26 July 2017

ACT slips to third in economic rankings after jobless rise

| Ian Bushnell
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The ACT’s jobs market has softened but housing and construction remain strong in the Territory.

A rise in unemployment has dragged the ACT back to third in CommSec’s State of the States rankings, but economic momentum remains on its side, especially with population growth and construction.

CommSec said NSW had solidly held the position as the best performing economy, at or near the top of all indicators. Victoria lifted to second spot on the economic performance rankings but there was little to separate it from the ACT.

These three jurisdictions in the south-east of the country were clearly the top-tier economies.

CommSec said the ACT was top-ranked on housing finance, second on dwelling starts and in third spot on another three indicators but it had slipped to seventh on the unemployment ranking, with the jobs market softening in recent months.

While the ACT jobless rate is low at 4.4 per cent, CommSec said this was actually 18.2 per cent higher than the decade average of 3.7 per cent.

On economic activity, the ACT at 25.2 per cent above its normal or decade-average level of output was third behind the Northern Territory (29.4 and NSW (25.3 per cent). It had the second fastest annual economic growth rate of 7.3 per cent behind the Northern Territory (10.4 per cent) on a year ago, with NSW up 6.9 per cent and Queensland up 5.9 per cent.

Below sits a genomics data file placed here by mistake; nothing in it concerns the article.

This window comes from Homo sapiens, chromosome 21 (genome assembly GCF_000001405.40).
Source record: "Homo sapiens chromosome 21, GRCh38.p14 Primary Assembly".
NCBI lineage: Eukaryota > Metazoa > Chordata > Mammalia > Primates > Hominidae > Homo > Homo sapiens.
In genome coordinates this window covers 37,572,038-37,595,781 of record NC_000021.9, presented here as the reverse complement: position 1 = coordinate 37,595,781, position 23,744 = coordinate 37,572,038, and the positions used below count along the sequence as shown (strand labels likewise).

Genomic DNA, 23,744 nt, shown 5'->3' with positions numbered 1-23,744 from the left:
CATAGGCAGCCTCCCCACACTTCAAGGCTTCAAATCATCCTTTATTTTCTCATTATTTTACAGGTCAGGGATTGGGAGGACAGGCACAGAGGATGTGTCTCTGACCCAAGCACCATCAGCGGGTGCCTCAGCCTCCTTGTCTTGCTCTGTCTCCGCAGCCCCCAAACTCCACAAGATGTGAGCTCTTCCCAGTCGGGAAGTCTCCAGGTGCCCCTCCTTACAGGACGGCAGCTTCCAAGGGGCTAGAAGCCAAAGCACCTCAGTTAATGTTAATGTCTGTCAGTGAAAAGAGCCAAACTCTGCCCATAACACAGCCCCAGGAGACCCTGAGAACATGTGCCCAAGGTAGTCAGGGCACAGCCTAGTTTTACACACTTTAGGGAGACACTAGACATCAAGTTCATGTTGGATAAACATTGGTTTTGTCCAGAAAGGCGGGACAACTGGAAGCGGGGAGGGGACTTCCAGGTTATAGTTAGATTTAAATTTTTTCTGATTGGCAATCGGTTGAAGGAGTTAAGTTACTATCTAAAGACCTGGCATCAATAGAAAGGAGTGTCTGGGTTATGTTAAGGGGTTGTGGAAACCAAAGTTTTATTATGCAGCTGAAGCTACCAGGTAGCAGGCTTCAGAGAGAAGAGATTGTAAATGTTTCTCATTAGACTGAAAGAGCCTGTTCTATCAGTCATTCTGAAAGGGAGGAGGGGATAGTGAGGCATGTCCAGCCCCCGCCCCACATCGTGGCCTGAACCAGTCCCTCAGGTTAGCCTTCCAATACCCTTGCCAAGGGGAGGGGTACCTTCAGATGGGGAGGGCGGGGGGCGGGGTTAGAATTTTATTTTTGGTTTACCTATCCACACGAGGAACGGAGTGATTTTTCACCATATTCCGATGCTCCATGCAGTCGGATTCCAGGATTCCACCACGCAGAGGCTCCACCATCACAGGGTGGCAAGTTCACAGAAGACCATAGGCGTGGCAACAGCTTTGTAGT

Spending in the ACT was up 12.1 per cent on the decade average, behind NSW at 16.1 per cent and Victoria (14 per cent), while annual retail trade was the strongest in the country (up 2.4 per cent), from South Australia (up 2.1 per cent) and Queensland (up 1.7 per cent). From a monthly perspective, it was second behind Victoria (up 4.6 per cent), followed by South Australia (up 4.3 per cent).

CommSec said only South Australia and NSW had business spending in the March quarter above decade-average levels at 7.2 per cent and 5.3 per cent respectively, but equipment spending in the ACT was only 1.6 per cent lower than the decade average with Victoria only down by 2.9 per cent.

Business investment in the ACT was up 11.6 per cent on a year ago, second only to South Australia (up 19.3 per cent), then Queensland (up 9.9 per cent) and Tasmania (up 3.6 per cent).

In construction, the ACT remained in fourth position at 12.3 per cent above decade averages, but construction work done in the March quarter was up 20.3 per cent on a year ago.

CommSec said only three states had population growth above long-term averages. The ACT’s annual growth rate was 1.71 per cent, second behind Victoria which at 2.40 per cent was just short of the strongest growth in 56 years and this growth rate was 19.4 per cent above the ‘normal’ or decade-average level.

NSW had the fourth highest annual growth rate in Australia at 1.39 per cent, behind the ACT and Queensland but this annual growth is 9.2 per cent above the decade average, ahead of the other two states.

The ACT retained top spot when it came to housing finance commitments with the number of commitments up by 22.4 per cent on the long-term average. Next strongest was NSW (up 15 per cent on decade averages) followed by Victoria (up 14.3 per cent). In terms of annual growth, only the ACT had dwelling starts up on a year earlier, up by just 3.5 per cent.

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This report uses statistics based on annuals, decades and quarters, normal and long term averages. It’s all over the place like a dead squid.

A graph outlining all this gobbledegook would have been more helpful. The alarming downturn in home unit prices was not mentioned however so everything isn’t as rosy in the garden as related.


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